From: Jet Propulsion Laboratory
Posted: Saturday, April 8, 2006
This image shows part of a low mountain belt that rings the Argyre impact basin in Mars' southern hemisphere. The mountains or hills seen here are located in the northwestern part of the Charitum Montes. Taken just minutes after the sun had risen over the horizon, only the sun-facing slopes are well illuminated and much of the scene is in shadow, but the camera has nevertheless captured many details of the surface that are only dimly illuminated. There are terrains that are both smooth and rough at this scale (2.94 meters or 9.65 feet per pixel). The rough terrain is littered with blocks roughly 10 meters (30 feet) across, and the smooth material has a uniform appearance broken by subtle, undulating ridges. The rough terrains usually occur at relatively high elevations, and smooth material occupies the lowest areas. In some locations it is evident that boulders from the rough terrain have tumbled downhill onto the smooth material. The smooth material is younger than the rough terrain, and some of it may have formed when water-rich or ice-rich debris flooded low-lying areas. In other areas the smooth material mantles the topography like deposits of airborne dust. Further upslope, the mountain flanks have a variety of rough textures. In places the terrain has been eroded into streamlined forms and striations, suggestive of glacial erosion. Gullies formed in one spot near bottom center. Perhaps the most striking aspect of this image is the dearth of fresh impact craters. The Argyre basin is thought to be billions of years old, but much more recent processes have greatly modified the surface.
This image was taken by the High Resolution Imaging Science Experiment (HiRISE) camera onboard NASA's Mars Reconnaissance Orbiter spacecraft on March 24, 2006. The image is centered at 52.20 degrees south latitude, 300.75 degrees east longitude. It is oriented such that north is 7 degrees to the left of up. The range to the target was 1,470 kilometers (913 miles). With 2x2 pixel binning, the scale of the image is 2.94 meters (9.65 feet) per pixel, so objects as small as 8.82 meters (28.94 feet) are resolved. In total this image is 29.47 kilometers (18.31 miles) or 10,040 pixels wide and 76.44 kilometers (47.50 miles) or 26,011 pixels long. The image was taken at a local Mars time of 07:24 and the scene is illuminated from the upper right with a solar incidence angle of 87.1 degrees, thus the sun was about 2.9 degrees above the horizon. At an Ls of 29 degrees (with Ls an indicator of Mars' position in its orbit around the sun), the season on Mars is southern autumn.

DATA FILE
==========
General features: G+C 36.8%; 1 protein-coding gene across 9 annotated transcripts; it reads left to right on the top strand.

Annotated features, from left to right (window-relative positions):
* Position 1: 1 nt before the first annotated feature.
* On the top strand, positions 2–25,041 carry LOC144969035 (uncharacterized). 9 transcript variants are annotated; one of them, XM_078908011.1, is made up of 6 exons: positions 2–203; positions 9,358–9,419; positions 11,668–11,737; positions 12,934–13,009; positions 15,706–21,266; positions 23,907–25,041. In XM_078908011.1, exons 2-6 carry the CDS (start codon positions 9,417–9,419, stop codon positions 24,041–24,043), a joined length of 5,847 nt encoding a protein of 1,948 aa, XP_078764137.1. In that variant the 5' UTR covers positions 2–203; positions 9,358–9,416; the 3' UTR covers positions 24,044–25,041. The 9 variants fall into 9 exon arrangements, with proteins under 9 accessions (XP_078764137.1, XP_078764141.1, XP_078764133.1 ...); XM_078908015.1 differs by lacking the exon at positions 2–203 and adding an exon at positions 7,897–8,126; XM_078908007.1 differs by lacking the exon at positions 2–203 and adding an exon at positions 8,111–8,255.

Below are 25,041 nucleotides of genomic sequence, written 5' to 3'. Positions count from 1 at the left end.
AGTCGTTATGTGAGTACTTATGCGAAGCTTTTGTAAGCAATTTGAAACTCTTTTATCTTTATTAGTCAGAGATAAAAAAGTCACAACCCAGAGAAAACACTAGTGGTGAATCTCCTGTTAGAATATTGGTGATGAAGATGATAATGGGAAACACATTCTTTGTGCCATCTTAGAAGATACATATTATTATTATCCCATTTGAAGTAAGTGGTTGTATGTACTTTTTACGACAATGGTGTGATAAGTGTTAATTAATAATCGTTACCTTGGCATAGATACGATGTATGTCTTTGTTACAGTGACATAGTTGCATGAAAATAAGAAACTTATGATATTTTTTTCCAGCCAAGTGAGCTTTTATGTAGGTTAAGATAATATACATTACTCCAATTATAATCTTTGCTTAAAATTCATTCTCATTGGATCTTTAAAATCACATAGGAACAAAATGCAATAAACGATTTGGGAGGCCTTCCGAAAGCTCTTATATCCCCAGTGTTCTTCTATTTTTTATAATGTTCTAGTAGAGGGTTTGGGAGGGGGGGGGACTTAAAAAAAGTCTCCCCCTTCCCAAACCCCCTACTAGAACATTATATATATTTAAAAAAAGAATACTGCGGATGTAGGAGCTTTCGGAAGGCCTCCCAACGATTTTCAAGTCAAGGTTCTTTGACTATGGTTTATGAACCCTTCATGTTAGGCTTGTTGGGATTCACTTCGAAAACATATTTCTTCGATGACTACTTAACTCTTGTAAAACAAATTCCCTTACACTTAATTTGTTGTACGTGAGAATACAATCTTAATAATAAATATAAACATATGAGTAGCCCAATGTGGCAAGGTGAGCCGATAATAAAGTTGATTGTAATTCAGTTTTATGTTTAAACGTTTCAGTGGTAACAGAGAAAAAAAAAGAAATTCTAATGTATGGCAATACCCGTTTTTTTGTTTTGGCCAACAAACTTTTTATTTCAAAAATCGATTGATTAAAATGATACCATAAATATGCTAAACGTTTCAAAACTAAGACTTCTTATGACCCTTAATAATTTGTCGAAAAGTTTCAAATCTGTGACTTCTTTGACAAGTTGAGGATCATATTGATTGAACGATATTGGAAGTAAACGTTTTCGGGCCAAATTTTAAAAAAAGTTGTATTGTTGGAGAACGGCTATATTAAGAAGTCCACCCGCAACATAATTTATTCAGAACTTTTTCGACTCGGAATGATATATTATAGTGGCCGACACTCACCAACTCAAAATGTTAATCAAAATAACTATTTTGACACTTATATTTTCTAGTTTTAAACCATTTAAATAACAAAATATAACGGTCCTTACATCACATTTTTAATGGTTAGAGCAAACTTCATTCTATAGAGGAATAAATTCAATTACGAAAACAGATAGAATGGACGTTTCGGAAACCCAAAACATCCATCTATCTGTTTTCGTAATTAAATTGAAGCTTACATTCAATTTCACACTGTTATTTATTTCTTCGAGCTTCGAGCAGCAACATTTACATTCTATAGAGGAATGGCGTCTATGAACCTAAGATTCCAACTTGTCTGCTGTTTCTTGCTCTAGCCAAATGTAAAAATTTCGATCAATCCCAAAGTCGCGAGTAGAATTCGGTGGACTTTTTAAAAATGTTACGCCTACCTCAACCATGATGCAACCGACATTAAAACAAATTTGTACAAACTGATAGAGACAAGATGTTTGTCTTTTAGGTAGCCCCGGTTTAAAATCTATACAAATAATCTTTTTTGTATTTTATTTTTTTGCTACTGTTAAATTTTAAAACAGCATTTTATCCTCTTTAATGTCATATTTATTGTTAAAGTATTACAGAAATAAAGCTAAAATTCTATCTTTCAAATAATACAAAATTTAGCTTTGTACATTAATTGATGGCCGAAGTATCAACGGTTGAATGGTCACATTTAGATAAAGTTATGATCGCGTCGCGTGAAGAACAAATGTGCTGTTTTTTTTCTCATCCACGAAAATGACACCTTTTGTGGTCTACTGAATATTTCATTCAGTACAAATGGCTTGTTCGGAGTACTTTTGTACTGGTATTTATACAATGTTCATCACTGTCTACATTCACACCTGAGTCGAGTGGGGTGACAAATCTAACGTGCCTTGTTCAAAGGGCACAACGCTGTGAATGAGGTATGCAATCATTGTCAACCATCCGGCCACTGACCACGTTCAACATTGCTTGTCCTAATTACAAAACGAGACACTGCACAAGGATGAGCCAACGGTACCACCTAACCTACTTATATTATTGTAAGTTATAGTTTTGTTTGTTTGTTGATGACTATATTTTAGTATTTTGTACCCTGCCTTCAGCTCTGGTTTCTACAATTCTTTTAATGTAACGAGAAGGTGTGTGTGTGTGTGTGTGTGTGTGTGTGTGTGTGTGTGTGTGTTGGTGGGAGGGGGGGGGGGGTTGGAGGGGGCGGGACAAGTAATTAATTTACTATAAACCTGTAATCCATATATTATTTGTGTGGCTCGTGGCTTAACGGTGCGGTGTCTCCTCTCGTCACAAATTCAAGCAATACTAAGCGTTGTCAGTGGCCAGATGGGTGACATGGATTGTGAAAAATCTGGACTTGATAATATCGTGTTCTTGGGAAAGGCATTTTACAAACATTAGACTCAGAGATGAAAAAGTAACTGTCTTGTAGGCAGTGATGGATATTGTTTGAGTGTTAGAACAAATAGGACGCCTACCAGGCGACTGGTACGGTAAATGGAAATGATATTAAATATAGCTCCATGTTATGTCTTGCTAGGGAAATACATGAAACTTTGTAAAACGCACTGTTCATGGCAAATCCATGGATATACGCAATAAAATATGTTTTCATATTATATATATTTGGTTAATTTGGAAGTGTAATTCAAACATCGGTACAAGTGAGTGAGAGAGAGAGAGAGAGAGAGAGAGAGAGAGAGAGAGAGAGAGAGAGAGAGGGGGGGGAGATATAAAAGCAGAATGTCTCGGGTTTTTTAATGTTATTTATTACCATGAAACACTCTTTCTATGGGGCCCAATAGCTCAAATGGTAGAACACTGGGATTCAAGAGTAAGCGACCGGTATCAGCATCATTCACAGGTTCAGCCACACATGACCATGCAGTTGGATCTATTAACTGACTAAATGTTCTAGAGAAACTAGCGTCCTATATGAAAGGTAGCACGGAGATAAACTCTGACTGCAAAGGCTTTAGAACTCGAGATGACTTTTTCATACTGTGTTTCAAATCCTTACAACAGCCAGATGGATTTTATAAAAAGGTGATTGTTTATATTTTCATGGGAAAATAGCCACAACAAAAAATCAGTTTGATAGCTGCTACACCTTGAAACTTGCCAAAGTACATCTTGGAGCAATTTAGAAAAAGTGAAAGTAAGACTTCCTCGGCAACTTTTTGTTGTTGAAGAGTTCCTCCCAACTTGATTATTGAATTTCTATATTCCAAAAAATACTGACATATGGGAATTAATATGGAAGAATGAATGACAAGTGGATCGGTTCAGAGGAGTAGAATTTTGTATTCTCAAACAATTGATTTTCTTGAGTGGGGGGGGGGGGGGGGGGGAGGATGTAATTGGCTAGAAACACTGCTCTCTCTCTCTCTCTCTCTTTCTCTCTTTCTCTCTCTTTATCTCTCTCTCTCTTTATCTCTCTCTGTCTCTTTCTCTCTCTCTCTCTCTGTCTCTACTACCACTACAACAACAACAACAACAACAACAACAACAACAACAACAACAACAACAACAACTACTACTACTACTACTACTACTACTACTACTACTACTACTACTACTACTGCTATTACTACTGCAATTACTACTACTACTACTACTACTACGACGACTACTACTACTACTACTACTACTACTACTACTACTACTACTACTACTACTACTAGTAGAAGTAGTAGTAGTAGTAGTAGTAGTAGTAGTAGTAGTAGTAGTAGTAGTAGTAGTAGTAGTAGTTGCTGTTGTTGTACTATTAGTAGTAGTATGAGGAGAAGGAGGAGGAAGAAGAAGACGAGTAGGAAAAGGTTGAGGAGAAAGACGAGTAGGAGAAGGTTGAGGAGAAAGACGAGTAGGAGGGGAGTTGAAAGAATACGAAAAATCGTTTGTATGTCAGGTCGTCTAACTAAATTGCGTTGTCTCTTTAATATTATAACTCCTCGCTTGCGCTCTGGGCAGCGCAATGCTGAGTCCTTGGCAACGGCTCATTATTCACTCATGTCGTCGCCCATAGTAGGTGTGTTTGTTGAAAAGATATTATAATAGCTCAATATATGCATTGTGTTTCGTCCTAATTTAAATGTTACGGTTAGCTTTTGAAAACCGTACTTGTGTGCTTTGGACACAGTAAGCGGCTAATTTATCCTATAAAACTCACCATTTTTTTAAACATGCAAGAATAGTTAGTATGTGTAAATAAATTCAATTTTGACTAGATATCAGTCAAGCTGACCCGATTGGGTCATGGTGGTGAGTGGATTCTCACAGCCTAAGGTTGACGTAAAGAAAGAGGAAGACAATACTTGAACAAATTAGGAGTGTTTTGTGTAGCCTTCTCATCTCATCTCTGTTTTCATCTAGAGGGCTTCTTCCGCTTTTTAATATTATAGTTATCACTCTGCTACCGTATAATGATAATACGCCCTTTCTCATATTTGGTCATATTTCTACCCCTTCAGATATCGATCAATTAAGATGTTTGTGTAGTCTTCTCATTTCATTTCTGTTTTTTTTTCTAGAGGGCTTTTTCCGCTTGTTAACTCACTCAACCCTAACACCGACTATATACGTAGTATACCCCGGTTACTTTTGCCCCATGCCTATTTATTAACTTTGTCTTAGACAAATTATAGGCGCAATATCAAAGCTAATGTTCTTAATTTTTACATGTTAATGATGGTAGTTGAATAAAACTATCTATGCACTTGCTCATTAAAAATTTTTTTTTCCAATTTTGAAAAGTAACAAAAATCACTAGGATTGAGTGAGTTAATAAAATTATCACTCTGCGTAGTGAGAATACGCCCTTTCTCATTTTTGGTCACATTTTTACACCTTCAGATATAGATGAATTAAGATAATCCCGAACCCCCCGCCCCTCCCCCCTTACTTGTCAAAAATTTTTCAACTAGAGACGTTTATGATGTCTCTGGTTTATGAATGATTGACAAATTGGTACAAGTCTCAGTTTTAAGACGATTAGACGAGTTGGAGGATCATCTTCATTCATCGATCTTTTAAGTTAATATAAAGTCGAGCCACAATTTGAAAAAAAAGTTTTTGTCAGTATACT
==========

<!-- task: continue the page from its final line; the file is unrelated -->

Images from the High Resolution Imaging Science Experiment and additional information about the Mars Reconnaissance Orbiter are available online at: http://www.nasa.gov/mro or http://HiRISE.lpl.arizona.edu. For information about NASA and agency programs on the Web, visit: http://www.nasa.gov.
NASA's Jet Propulsion Laboratory, a division of the California Institute of Technology in Pasadena, manages the Mars Reconnaissance Orbiter for NASA's Science Mission Directorate, Washington. Lockheed Martin Space Systems is the prime contractor for the project and built the spacecraft. The HiRISE camera was built by Ball Aerospace and Technology Corporation and is operated by the University of Arizona.
Image Credit: NASA/JPL-Caltech/University of Arizona
// end //